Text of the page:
A notable turn in Asian representation in media was when the 2018 film, “Crazy Rich Asians” hit the big screen. The film was dubbed to “change Hollywood,” by Time Magazine. In Time Magazine’s article, it was written that the movie “represents Asian people so vividly, the film could set a precedent for many more stories like this one to be told.” For so long, Asian men and women had been characterized as needing to be grateful for the life they had in America. However, “Crazy Rich Asians” broke down any assumption that immigrants or children of Asian immigrants need an overwhelming amount of gratitude for their home in the United States. The raw and authentic piece set the tone for a new era of film. This movie pulled Asian representation in media away from its controversial history because of its tremendous success.

“Crazy Rich Asians” paved the way for other Asian-led films like, “Shang-Chi.” Both of these stories embraced the reality of being an Asian immigrant or Asian-American in the United States. The beautiful thing about these movies was that the leading characters’ Asian backgrounds did not consume their identity. Although lucrative, the leading actors and actresses were led by factors like love, strength or friendship. The protagonists were superheroes or girl bosses, rather than filling the roles of “best friend” or “mathematician.” Moving forward, the film-making industry would have hopefully recognized Asian talent- casting them as vital characters, providing them with speaking roles, showcasing their talents and eliminating unjust stereotypes.

Real-World Implications

The coronavirus pandemic sparked hate against Asian American Pacific Islander communities. However, that issue held more weight than just underlying prejudices. Hate crimes occurred more frequently. The “Stop AAPI Hate” website listed its national report for forms of discrimination:

  • Verbal harassment (65.2%) and shunning (18.1%) — i.e., the deliberate avoidance of Asian Americans and Pacific Islanders — continued to make up the two largest proportions of the total incidents reported.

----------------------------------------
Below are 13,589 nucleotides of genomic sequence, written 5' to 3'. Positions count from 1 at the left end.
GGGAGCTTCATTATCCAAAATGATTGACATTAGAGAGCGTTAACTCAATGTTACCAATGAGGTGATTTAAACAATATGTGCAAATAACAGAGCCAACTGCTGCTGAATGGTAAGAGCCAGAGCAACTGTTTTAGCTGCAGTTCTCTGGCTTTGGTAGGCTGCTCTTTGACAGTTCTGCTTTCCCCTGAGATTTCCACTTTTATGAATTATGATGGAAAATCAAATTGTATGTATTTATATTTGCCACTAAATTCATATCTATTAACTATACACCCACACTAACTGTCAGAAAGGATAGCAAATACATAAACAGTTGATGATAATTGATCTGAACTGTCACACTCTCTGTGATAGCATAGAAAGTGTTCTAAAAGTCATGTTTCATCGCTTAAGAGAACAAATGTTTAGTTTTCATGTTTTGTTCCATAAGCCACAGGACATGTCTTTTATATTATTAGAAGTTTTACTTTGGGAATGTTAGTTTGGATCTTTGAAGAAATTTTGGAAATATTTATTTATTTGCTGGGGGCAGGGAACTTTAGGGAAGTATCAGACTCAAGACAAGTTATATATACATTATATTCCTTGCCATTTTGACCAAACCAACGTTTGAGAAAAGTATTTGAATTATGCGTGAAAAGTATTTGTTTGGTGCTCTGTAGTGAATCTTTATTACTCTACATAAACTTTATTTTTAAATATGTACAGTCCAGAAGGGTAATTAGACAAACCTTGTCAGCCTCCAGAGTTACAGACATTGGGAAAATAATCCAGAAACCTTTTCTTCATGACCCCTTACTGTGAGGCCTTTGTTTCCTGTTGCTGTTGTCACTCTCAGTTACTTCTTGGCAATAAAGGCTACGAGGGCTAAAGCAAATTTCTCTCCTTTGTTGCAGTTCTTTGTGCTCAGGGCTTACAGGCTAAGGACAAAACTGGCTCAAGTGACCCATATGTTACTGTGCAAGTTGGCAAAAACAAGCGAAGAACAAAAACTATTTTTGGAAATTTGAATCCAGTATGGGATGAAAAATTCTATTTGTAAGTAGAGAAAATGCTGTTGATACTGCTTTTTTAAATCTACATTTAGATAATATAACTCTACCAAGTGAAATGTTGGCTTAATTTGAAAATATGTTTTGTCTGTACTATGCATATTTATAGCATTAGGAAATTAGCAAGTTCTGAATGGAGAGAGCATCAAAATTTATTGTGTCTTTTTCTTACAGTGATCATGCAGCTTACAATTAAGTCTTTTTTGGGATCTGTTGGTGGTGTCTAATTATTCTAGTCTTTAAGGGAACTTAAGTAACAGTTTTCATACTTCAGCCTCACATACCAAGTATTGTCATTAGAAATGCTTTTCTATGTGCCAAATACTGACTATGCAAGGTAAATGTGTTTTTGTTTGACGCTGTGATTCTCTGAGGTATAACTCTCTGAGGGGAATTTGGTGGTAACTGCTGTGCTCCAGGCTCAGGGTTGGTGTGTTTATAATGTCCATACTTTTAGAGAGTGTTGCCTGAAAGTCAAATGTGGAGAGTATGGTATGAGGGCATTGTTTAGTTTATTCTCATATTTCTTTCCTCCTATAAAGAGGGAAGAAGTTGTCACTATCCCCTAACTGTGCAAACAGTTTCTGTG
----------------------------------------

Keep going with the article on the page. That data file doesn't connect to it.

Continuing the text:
• Physical assault (12.6%) comprised the third-largest category of total reported incidents.
  • Civil rights violations — e.g., workplace discrimination, refusal of service and being barred from transportation — account for 10.3% of the total incidents.
  • Online harassment made up 7.3% of total incidents.

AAPI’s national trends list followed:

  • A large percentage of incidents took place in public streets and parks (37.8% of incidents) and in businesses (32.2% of incidents).
  • Gender, language, and religion were cited as motivating factors for discrimination in 21.7% of incidents.
  • Hate incidents reported by women make up 64.8% of all reports.
  • Youth (0 to 17 years old) report 11.0% of incidents and seniors (60 years old and older) reported 6.6% of the total incidents.
  • Chinese individuals had reported more hate incidents (43.7%) than other racial or ethnic groups, followed by Koreans (16.6%), Filipinx (8.8%) and Vietnamese (8.3%).

So, while Asian representation in media seemed like it only mattered for entertainment purposes, real-world implications revealed that AAPI rights meant much more than that. This was more than a media imbalance — it was a fight for human rights. Any form of equal representation is a step towards healing, and the media industry would have hopefully continued to strive for equity through properly representing Asian talent.

Keila is a second-year Journalism student at the University of Florida. She was born and raised in Orlando, Florida. As a true Florida native, Keila is obsessed with all things Disney. She loves reading, writing, film, glitter, the color pink, and the oxford comma (scary, we know). Keila hopes to have a career central to writing, editing, and media.